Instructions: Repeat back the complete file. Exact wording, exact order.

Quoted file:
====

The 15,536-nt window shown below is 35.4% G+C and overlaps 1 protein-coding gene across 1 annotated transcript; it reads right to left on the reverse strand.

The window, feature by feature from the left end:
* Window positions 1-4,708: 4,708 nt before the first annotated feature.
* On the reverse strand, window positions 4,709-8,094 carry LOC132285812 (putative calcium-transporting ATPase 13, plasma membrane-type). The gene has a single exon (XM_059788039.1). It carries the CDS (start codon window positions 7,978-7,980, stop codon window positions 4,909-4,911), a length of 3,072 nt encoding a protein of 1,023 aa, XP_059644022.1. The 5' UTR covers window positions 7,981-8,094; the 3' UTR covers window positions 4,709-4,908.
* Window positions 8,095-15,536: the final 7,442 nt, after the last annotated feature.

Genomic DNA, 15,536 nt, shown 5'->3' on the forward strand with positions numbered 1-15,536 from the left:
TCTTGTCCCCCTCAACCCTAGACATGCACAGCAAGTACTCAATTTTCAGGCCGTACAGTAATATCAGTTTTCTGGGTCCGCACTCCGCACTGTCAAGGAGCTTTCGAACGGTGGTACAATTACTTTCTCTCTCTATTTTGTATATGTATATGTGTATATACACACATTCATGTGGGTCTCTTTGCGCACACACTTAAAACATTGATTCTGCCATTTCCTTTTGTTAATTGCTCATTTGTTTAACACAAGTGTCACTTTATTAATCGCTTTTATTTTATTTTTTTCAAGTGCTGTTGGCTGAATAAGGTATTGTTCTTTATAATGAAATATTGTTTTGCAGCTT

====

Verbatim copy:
The 15,536-nt window shown below is 35.4% G+C and overlaps 1 protein-coding gene across 1 annotated transcript; it reads right to left on the reverse strand.

The window, feature by feature from the left end:
* Window positions 1-4,708: 4,708 nt before the first annotated feature.
* On the reverse strand, window positions 4,709-8,094 carry LOC132285812 (putative calcium-transporting ATPase 13, plasma membrane-type). The gene has a single exon (XM_059788039.1). It carries the CDS (start codon window positions 7,978-7,980, stop codon window positions 4,909-4,911), a length of 3,072 nt encoding a protein of 1,023 aa, XP_059644022.1. The 5' UTR covers window positions 7,981-8,094; the 3' UTR covers window positions 4,709-4,908.
* Window positions 8,095-15,536: the final 7,442 nt, after the last annotated feature.

Genomic DNA, 15,536 nt, shown 5'->3' on the forward strand with positions numbered 1-15,536 from the left:
TCTTGTCCCCCTCAACCCTAGACATGCACAGCAAGTACTCAATTTTCAGGCCGTACAGTAATATCAGTTTTCTGGGTCCGCACTCCGCACTGTCAAGGAGCTTTCGAACGGTGGTACAATTACTTTCTCTCTCTATTTTGTATATGTATATGTGTATATACACACATTCATGTGGGTCTCTTTGCGCACACACTTAAAACATTGATTCTGCCATTTCCTTTTGTTAATTGCTCATTTGTTTAACACAAGTGTCACTTTATTAATCGCTTTTATTTTATTTTTTTCAAGTGCTGTTGGCTGAATAAGGTATTGTTCTTTATAATGAAATATTGTTTTGCAGCTT